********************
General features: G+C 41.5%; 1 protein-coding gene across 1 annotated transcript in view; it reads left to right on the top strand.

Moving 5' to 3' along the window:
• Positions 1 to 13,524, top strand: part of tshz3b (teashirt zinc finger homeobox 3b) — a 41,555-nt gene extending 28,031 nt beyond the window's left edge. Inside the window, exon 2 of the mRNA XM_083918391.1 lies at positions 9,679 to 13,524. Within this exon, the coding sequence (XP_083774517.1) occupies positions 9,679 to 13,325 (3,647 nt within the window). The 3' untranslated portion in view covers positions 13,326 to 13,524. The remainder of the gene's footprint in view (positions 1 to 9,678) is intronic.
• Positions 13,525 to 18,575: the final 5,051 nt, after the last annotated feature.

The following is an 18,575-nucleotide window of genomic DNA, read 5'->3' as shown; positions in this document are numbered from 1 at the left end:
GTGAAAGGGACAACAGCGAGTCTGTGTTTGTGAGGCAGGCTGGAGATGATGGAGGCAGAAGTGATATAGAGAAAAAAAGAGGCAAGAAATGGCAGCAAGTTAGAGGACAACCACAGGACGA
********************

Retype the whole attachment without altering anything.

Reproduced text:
General features: G+C 41.5%; 1 protein-coding gene across 1 annotated transcript in view; it reads left to right on the top strand.

Moving 5' to 3' along the window:
• Positions 1 to 13,524, top strand: part of tshz3b (teashirt zinc finger homeobox 3b) — a 41,555-nt gene extending 28,031 nt beyond the window's left edge. Inside the window, exon 2 of the mRNA XM_083918391.1 lies at positions 9,679 to 13,524. Within this exon, the coding sequence (XP_083774517.1) occupies positions 9,679 to 13,325 (3,647 nt within the window). The 3' untranslated portion in view covers positions 13,326 to 13,524. The remainder of the gene's footprint in view (positions 1 to 9,678) is intronic.
• Positions 13,525 to 18,575: the final 5,051 nt, after the last annotated feature.

The following is an 18,575-nucleotide window of genomic DNA, read 5'->3' as shown; positions in this document are numbered from 1 at the left end:
GTGAAAGGGACAACAGCGAGTCTGTGTTTGTGAGGCAGGCTGGAGATGATGGAGGCAGAAGTGATATAGAGAAAAAAAGAGGCAAGAAATGGCAGCAAGTTAGAGGACAACCACAGGACGA